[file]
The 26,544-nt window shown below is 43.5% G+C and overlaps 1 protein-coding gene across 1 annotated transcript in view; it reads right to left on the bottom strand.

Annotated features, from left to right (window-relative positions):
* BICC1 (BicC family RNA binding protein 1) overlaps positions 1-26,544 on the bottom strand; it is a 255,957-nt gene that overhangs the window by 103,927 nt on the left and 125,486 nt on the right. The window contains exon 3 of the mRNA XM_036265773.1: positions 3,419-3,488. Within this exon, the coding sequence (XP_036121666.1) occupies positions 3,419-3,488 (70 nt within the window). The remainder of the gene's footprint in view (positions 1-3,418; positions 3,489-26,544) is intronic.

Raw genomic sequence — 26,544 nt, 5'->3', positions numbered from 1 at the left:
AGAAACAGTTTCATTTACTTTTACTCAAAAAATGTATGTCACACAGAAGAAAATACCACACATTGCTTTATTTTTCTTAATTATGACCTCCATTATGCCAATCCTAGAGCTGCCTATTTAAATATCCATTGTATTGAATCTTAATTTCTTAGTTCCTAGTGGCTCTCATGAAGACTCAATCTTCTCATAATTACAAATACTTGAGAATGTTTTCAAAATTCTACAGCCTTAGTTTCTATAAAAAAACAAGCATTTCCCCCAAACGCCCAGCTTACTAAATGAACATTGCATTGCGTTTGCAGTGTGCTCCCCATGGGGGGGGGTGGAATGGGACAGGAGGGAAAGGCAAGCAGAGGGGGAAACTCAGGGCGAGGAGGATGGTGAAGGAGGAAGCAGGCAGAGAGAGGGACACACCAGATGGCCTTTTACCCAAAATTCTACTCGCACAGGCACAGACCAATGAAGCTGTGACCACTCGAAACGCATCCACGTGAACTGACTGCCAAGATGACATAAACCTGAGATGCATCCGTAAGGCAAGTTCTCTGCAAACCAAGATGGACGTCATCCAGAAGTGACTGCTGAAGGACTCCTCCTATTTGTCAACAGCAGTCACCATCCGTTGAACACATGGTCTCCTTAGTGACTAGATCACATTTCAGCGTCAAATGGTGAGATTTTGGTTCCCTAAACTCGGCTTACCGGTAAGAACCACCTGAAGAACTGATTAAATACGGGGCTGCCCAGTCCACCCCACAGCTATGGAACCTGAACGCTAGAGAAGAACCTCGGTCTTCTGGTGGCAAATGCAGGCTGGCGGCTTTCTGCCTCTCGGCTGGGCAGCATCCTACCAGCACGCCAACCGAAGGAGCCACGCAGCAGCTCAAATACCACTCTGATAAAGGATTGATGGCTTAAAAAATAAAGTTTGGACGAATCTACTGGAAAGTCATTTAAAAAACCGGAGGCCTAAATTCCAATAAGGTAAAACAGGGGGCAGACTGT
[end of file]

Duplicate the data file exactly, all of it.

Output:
The 26,544-nt window shown below is 43.5% G+C and overlaps 1 protein-coding gene across 1 annotated transcript in view; it reads right to left on the bottom strand.

Annotated features, from left to right (window-relative positions):
* BICC1 (BicC family RNA binding protein 1) overlaps positions 1-26,544 on the bottom strand; it is a 255,957-nt gene that overhangs the window by 103,927 nt on the left and 125,486 nt on the right. The window contains exon 3 of the mRNA XM_036265773.1: positions 3,419-3,488. Within this exon, the coding sequence (XP_036121666.1) occupies positions 3,419-3,488 (70 nt within the window). The remainder of the gene's footprint in view (positions 1-3,418; positions 3,489-26,544) is intronic.

Raw genomic sequence — 26,544 nt, 5'->3', positions numbered from 1 at the left:
AGAAACAGTTTCATTTACTTTTACTCAAAAAATGTATGTCACACAGAAGAAAATACCACACATTGCTTTATTTTTCTTAATTATGACCTCCATTATGCCAATCCTAGAGCTGCCTATTTAAATATCCATTGTATTGAATCTTAATTTCTTAGTTCCTAGTGGCTCTCATGAAGACTCAATCTTCTCATAATTACAAATACTTGAGAATGTTTTCAAAATTCTACAGCCTTAGTTTCTATAAAAAAACAAGCATTTCCCCCAAACGCCCAGCTTACTAAATGAACATTGCATTGCGTTTGCAGTGTGCTCCCCATGGGGGGGGGTGGAATGGGACAGGAGGGAAAGGCAAGCAGAGGGGGAAACTCAGGGCGAGGAGGATGGTGAAGGAGGAAGCAGGCAGAGAGAGGGACACACCAGATGGCCTTTTACCCAAAATTCTACTCGCACAGGCACAGACCAATGAAGCTGTGACCACTCGAAACGCATCCACGTGAACTGACTGCCAAGATGACATAAACCTGAGATGCATCCGTAAGGCAAGTTCTCTGCAAACCAAGATGGACGTCATCCAGAAGTGACTGCTGAAGGACTCCTCCTATTTGTCAACAGCAGTCACCATCCGTTGAACACATGGTCTCCTTAGTGACTAGATCACATTTCAGCGTCAAATGGTGAGATTTTGGTTCCCTAAACTCGGCTTACCGGTAAGAACCACCTGAAGAACTGATTAAATACGGGGCTGCCCAGTCCACCCCACAGCTATGGAACCTGAACGCTAGAGAAGAACCTCGGTCTTCTGGTGGCAAATGCAGGCTGGCGGCTTTCTGCCTCTCGGCTGGGCAGCATCCTACCAGCACGCCAACCGAAGGAGCCACGCAGCAGCTCAAATACCACTCTGATAAAGGATTGATGGCTTAAAAAATAAAGTTTGGACGAATCTACTGGAAAGTCATTTAAAAAACCGGAGGCCTAAATTCCAATAAGGTAAAACAGGGGGCAGACTGT